One of this album’s clearest strengths is Sean’s growth. It’s apparent that the man who made juvenile and shallow singles like “IDFWU” and “Dance (A$$)” has left those days behind him. In spending years meditating and reflecting, his newfound clarity and focus has also manifested in him becoming a much better rapper. Detroit 2 sees Sean improving lyrically and sees an exponential boost in his confidence on the mic, making him much more interesting to listen to.

The majority of the album’s tracks are his most mature to date as well, dealing with anxiety, depression, romance and emerging from his darkest period with a newfound sense of purpose. Songs like the Nipsey Hussle-assisted single “Deep Reverence” and “Everything That’s Missing” see Sean discussing his struggles with mental health and his lack of fulfillment despite his fame and accolades. There’s a level of introspection and depth present on this album that we’ve yet to see from Sean up to this point, and they result in some of the best songs in his catalogue.

Unfortunately, while the album does have a lot of quality tracks, a chunk of its songs range from mediocre to bad. “Friday Night Cypher” which features 10 of Detroit’s finest rappers, including Eminem, is a mixed bag, to say the least. With some jarring beat switches and some extremely phoned-in guest contributions, it’s a jumbled mess even with its bright spots. The album’s lowest point though is “Time In” performed by Sean and Jhené Aiko as TWENTY88, a song that sees the pair harmonizing about their relationship over an airy, synth-laced instrumental. It features Sean’s worst performance on the album, as both his rapped verse and vocal harmonies are horrible.

This album could’ve used more quality control, as there is a great album hiding in Detroit 2’s overly-long, 71 minute runtime. There are enough highs here that if the 21-song tracklist was cut down to about 15 or so tracks, including the fantastic guest stories, it could’ve been his undisputed magnum opus. Still, in spite of its flaws, Detroit 2 is Big Sean’s best album in years, maybe his discography, even if it doesn’t quite live up to its potential.


Underrated albums of 2020, Vol. 2: Kacy Hill – Is It Selfish If We Talk About Me Again

Kacy Hill’s GOOD Music tenure was uneventful. Now as an independent artist, her music can shine without lofty expectations

When Kacy Hill first emerged into the mainstream as a feature on Travis Scott’s “90210,” it was apparent that she was a star in the making. Prior to that, Kanye West’s infamous GOOD Music label had signed her to a deal after West heard her promotional single “Experience” on his The Yeezus Tour in 2013. Clearly, he saw her potential before anyone else did — a very Kanye thing to do.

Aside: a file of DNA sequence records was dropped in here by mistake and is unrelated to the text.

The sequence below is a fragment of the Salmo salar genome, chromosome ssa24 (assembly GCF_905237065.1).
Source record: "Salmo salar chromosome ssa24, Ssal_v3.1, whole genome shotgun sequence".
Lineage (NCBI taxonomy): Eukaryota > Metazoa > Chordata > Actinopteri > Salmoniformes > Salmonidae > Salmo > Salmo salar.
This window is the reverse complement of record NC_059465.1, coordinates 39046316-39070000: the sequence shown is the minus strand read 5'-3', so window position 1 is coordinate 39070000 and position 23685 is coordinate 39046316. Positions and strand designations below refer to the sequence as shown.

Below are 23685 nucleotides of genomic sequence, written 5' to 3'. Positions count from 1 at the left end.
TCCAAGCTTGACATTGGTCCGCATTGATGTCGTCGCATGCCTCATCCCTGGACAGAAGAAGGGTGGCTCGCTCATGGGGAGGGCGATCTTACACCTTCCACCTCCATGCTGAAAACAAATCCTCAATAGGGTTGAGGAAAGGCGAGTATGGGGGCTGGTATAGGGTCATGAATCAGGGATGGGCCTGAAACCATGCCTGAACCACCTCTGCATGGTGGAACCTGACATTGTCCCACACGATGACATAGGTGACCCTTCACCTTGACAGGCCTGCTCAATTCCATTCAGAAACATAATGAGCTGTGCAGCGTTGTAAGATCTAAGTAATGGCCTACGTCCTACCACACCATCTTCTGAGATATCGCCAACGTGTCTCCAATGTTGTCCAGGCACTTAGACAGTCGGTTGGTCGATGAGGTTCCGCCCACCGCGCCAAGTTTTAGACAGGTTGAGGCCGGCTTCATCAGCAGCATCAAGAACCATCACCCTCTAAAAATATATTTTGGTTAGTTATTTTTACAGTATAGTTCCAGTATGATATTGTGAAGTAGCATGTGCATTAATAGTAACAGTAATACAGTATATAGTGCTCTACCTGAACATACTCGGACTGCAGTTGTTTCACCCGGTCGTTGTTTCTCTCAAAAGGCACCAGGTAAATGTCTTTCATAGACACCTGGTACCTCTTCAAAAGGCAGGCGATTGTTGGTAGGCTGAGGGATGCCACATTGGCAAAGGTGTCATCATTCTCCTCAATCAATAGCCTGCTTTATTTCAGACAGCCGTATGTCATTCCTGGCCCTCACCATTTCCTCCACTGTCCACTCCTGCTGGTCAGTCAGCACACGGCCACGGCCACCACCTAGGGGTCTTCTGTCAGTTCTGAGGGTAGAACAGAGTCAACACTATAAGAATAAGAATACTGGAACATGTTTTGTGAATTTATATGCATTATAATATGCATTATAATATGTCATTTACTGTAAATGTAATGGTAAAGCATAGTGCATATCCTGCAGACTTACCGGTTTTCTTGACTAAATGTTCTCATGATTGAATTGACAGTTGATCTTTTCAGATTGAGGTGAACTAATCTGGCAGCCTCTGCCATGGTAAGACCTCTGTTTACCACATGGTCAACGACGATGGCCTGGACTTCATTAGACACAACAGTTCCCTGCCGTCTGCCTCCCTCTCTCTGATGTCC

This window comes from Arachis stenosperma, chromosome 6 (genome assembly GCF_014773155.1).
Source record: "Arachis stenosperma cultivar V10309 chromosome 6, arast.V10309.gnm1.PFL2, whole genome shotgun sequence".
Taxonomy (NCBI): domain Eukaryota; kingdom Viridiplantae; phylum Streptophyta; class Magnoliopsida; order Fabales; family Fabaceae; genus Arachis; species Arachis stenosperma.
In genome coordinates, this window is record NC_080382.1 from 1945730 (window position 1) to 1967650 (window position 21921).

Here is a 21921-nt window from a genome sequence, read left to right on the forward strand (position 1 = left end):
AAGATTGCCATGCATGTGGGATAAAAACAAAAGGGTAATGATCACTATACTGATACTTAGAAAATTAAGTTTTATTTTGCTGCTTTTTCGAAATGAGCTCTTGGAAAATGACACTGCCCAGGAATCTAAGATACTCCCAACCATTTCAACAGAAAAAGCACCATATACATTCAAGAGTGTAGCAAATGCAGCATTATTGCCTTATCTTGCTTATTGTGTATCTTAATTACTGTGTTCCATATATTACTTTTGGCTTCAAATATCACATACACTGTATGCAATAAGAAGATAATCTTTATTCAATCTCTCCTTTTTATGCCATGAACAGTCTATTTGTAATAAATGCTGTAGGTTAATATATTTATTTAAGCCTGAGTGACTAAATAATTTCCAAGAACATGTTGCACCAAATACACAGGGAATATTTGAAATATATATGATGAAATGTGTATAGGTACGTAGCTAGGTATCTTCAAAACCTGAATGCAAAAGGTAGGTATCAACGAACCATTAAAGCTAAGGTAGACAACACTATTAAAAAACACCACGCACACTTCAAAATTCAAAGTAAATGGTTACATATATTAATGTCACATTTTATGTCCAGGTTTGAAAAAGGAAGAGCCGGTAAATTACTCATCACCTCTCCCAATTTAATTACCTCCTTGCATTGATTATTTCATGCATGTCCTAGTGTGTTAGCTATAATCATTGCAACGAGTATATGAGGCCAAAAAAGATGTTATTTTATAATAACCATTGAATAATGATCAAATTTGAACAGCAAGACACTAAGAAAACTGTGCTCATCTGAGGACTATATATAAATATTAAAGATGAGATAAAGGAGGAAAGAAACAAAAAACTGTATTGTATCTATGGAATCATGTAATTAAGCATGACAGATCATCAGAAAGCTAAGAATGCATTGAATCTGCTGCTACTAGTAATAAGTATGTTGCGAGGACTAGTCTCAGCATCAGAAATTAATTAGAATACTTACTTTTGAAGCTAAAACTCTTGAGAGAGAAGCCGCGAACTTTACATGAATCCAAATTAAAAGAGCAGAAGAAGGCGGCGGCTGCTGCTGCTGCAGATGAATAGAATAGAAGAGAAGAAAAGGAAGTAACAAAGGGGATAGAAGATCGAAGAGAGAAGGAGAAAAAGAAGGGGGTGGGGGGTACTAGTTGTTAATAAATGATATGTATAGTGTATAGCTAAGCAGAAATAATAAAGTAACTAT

Though Hill has a soothing voice and a good ear for beats, she was, for the most part, mishandled by GOOD Music. All the music she released under West’s imprint had pretty much gone by the wayside. With a disturbing lack of label-backing and nearly zero marketing for her debut album Like a Woman, it seemed like her career came to a jarring halt nearly as soon as it began.

GOOD Music has received its fair share of criticism for squandering young talent —  like Desiigner, Cyhi The Prynce, Valee — so it’s understandable that Hill decided to cut ties with West’s once-legendary label. With her departure from the imprint came a more stable release cycle for her music. Despite not having dropped a full album in 2018 or 2019, she released a handful of loosies that would keep whatever fans were still tapped in after her split.

Then came her sophomore album Is It Selfish If We Talk About Me Again. Released entirely independently, Hill’s newest album is not only a return to form but an indication that she’s confident in her own lane of indie-pop.

Kacy Hill made her album without it sounding like a glaring attempt at re-emerging into the mainstream. Her songwriting on tracks like “Much Higher” and “Everybody’s Mother” proves that she can not only sing the hell out of a dreamy pop ballad but write one with extreme care and tenderness.

The sole feature comes from Francis and the Lights on “I Believe in You” and the pairing is as natural as you’d expect. The group is also a GOOD Music signee but their chemistry together is simply an example of what could’ve been if the label had treated her music with the same level of importance that they treat Big Sean and Teyana Taylor.

Is It Selfish If We Talk About Me Again is the type of album you’d put on a Sunday evening in August. It sounds like the summer ending, despite an early May release. It’s chill, relaxing, and thoughtful enough to keep your attention both by the gentle instrumentals and by Hill’s introspective and reflective songwriting.

It’s also a testament to releasing music independently. GOOD Music clearly had a winner on their label and didn’t know what to do with her. It’s a shame that this is such a common occurrence in 2020, as independent artists have proven time and again that they know best when it comes to their own music. Is it surprising? Not really. At least Kacy Hill figured it out.